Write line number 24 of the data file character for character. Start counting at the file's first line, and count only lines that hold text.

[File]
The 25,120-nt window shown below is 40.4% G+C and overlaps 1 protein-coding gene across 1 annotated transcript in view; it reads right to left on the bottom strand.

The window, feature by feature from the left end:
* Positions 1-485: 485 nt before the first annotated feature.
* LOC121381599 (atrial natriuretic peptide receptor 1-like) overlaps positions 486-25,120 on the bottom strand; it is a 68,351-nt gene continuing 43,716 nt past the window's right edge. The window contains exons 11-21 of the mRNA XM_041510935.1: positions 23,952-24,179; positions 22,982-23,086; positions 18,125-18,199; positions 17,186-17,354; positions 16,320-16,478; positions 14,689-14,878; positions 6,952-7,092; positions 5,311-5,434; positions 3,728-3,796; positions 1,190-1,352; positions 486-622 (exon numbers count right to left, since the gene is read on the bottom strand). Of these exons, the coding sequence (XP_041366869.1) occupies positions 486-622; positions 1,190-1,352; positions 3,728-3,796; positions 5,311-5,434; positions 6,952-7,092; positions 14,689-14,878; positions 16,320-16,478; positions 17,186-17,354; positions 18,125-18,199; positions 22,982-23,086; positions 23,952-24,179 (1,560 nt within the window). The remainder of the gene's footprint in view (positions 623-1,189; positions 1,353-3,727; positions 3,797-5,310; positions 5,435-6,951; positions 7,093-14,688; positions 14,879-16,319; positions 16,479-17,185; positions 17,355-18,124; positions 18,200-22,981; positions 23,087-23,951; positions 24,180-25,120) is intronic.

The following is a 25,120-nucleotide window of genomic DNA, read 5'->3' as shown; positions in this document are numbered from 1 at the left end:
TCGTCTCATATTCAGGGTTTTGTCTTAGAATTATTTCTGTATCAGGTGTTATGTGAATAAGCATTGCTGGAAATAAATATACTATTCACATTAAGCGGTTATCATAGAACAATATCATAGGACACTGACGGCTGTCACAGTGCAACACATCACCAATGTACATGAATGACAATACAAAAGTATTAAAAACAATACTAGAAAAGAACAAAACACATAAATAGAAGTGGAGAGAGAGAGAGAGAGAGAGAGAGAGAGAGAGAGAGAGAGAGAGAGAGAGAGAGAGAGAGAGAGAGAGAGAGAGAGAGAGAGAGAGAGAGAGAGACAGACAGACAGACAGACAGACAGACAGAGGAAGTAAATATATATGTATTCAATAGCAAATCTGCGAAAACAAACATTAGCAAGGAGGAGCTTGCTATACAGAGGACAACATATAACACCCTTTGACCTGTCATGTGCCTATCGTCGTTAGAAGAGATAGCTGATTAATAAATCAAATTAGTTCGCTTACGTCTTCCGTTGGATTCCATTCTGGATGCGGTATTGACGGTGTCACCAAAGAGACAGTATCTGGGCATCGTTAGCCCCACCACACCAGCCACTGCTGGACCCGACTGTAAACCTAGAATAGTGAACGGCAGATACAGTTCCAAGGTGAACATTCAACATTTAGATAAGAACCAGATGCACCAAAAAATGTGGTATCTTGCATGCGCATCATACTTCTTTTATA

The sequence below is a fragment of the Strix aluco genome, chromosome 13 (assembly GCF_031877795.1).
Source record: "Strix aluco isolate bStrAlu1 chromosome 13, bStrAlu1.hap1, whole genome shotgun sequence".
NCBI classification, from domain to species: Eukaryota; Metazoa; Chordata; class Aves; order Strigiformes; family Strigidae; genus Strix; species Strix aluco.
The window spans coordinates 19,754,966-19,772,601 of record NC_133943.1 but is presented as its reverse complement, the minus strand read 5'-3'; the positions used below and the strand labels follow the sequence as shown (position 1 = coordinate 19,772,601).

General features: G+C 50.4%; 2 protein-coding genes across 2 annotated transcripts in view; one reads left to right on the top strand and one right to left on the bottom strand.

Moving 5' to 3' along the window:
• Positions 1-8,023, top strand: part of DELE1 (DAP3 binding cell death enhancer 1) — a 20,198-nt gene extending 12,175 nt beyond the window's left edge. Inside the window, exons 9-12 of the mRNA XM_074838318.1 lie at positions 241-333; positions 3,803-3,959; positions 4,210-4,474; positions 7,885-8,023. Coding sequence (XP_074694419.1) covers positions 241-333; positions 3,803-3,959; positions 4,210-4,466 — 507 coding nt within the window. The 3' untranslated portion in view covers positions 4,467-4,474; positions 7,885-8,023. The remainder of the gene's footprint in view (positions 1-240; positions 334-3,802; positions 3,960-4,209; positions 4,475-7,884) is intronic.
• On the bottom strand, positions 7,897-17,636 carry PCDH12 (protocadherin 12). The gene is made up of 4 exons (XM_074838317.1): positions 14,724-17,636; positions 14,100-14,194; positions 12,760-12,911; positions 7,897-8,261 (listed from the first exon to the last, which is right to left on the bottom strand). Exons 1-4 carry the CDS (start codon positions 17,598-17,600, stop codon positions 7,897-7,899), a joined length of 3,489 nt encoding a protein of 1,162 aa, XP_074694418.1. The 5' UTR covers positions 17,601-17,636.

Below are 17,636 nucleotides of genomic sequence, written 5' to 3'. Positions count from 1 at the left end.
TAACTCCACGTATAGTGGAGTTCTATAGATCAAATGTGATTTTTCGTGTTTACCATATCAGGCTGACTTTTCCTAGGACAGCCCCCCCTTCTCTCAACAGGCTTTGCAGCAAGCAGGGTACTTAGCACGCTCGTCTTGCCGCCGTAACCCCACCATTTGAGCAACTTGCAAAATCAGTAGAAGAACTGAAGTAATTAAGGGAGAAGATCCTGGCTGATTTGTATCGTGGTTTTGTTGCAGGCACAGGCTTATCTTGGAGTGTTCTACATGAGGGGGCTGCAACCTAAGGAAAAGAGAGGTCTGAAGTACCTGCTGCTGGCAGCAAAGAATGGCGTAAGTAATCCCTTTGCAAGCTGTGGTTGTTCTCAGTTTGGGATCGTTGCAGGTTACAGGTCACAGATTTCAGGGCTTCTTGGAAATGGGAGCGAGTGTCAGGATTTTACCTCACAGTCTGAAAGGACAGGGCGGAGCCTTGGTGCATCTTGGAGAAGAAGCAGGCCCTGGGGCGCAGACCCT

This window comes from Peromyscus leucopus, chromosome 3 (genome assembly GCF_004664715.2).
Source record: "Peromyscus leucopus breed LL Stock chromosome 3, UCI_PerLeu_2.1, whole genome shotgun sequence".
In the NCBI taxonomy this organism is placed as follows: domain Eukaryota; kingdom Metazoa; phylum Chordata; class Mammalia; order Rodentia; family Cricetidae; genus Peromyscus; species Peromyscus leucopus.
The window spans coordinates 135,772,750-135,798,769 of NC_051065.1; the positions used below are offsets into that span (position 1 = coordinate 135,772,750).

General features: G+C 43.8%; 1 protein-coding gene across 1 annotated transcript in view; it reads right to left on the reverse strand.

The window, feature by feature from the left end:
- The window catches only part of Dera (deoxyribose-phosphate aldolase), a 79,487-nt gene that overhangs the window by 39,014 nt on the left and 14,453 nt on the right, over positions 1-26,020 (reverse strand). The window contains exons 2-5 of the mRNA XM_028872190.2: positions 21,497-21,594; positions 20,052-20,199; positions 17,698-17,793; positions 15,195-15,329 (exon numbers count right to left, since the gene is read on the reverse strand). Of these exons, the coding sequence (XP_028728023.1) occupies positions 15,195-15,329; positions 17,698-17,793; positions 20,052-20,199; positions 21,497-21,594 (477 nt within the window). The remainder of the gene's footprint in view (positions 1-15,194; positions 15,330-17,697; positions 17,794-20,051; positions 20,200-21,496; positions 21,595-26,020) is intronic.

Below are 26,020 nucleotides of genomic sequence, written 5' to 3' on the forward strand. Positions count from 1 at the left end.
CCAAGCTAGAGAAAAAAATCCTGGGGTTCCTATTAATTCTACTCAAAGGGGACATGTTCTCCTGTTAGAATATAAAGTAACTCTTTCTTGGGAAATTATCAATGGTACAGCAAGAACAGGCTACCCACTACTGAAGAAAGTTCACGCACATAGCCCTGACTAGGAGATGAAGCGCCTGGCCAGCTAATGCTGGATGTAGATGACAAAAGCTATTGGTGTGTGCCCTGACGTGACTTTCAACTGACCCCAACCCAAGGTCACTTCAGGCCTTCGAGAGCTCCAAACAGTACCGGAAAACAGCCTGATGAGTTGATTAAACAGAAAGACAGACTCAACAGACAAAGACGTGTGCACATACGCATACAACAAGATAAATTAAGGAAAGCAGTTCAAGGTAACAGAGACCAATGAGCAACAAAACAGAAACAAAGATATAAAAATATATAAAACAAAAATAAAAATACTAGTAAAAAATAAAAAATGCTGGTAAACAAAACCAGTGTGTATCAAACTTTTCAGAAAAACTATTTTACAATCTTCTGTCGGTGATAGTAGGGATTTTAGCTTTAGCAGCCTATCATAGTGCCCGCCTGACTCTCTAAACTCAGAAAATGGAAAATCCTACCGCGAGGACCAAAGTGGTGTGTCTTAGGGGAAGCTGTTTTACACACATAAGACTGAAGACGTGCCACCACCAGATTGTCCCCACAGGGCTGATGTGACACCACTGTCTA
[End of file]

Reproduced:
Below are 26,020 nucleotides of genomic sequence, written 5' to 3' on the forward strand. Positions count from 1 at the left end.